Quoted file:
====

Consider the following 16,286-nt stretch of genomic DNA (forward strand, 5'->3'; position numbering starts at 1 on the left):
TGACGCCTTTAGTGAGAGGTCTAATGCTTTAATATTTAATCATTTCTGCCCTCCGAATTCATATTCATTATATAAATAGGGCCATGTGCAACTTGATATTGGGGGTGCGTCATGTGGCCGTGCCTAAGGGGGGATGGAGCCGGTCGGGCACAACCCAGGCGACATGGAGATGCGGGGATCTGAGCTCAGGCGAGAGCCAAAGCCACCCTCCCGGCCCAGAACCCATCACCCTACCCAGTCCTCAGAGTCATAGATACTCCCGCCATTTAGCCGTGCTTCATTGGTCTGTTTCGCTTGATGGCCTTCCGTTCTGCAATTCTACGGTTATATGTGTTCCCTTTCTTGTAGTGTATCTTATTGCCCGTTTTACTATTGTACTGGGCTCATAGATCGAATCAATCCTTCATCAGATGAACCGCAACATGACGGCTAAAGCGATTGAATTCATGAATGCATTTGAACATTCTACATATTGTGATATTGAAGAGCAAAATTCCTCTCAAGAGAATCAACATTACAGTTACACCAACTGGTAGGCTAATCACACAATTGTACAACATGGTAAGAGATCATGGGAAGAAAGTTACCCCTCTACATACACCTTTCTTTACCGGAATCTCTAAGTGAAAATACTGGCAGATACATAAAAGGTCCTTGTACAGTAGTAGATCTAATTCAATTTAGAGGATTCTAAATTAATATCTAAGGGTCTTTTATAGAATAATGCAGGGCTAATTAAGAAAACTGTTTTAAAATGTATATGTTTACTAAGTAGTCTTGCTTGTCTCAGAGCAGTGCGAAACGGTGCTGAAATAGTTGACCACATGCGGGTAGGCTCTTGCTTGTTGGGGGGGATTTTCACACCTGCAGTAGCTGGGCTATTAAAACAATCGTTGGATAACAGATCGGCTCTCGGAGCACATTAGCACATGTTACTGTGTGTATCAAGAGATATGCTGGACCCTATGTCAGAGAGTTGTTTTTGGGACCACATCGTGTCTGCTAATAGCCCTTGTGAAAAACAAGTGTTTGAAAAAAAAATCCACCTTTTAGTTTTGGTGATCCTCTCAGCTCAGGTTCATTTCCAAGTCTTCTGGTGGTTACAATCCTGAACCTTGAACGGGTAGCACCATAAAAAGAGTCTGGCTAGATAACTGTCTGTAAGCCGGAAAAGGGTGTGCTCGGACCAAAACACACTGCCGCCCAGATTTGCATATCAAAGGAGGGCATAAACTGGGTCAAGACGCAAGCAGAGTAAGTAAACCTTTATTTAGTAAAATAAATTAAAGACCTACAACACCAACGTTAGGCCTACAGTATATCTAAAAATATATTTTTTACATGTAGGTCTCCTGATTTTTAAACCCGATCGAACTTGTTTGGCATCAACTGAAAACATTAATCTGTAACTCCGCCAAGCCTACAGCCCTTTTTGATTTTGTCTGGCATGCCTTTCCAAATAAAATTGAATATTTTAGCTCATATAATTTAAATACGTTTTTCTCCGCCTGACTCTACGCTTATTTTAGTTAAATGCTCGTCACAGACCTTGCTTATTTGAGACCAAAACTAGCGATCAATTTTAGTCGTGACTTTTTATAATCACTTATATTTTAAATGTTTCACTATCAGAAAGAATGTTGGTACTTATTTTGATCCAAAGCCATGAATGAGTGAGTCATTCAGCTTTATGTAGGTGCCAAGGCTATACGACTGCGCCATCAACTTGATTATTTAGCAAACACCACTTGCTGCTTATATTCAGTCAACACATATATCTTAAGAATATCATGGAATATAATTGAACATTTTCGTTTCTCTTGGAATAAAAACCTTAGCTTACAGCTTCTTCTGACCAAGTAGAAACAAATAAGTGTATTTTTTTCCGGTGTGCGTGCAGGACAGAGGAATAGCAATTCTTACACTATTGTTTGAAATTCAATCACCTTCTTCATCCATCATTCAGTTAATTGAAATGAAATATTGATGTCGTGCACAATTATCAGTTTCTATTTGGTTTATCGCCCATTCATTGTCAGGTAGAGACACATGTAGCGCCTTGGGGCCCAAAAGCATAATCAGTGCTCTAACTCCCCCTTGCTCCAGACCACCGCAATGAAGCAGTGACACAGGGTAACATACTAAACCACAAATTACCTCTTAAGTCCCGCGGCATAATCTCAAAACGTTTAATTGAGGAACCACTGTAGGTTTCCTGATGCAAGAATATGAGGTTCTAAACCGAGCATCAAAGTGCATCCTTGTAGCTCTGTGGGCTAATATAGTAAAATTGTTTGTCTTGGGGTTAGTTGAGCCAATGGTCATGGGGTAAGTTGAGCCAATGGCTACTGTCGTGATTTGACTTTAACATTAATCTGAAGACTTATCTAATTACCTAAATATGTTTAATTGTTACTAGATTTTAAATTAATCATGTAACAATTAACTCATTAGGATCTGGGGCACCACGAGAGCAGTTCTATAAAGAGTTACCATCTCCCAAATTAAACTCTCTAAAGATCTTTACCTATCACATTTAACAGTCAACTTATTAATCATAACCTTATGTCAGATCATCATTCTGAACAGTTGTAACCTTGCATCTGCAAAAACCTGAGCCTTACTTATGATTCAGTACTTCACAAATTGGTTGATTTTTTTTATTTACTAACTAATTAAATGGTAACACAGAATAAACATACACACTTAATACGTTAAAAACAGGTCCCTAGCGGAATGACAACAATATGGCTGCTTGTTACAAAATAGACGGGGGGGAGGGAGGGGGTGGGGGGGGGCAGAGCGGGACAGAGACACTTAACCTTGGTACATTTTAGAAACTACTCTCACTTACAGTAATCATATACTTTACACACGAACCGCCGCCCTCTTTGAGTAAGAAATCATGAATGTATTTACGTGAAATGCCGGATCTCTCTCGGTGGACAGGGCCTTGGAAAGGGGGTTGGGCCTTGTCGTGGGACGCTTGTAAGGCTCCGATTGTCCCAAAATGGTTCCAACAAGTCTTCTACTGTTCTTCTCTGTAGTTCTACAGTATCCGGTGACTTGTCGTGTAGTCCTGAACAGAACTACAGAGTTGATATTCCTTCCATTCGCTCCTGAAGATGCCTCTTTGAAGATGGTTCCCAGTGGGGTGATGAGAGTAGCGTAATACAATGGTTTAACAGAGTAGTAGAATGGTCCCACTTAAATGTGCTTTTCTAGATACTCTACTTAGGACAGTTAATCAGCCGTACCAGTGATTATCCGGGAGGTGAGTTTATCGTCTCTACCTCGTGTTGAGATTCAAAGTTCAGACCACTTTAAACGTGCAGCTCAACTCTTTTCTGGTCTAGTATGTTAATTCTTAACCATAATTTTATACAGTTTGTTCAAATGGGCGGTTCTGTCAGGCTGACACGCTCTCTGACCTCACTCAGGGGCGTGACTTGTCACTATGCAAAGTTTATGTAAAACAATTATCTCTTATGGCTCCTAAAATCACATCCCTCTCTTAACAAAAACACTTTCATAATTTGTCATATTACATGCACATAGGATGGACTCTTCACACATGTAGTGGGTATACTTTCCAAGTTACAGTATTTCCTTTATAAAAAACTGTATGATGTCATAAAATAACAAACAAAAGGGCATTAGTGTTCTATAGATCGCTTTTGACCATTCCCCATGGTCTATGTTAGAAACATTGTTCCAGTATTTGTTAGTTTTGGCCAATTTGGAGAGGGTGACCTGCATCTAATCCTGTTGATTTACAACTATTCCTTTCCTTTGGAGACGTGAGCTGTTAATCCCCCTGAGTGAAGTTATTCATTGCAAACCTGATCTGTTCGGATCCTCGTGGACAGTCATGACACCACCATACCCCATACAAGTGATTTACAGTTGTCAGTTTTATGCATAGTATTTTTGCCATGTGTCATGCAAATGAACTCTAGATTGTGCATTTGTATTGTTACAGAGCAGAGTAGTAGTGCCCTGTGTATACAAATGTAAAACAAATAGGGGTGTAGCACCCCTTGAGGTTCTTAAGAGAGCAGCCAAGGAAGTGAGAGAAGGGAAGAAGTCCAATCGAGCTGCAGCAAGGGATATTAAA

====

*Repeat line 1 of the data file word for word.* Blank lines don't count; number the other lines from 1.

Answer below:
Consider the following 16,286-nt stretch of genomic DNA (forward strand, 5'->3'; position numbering starts at 1 on the left):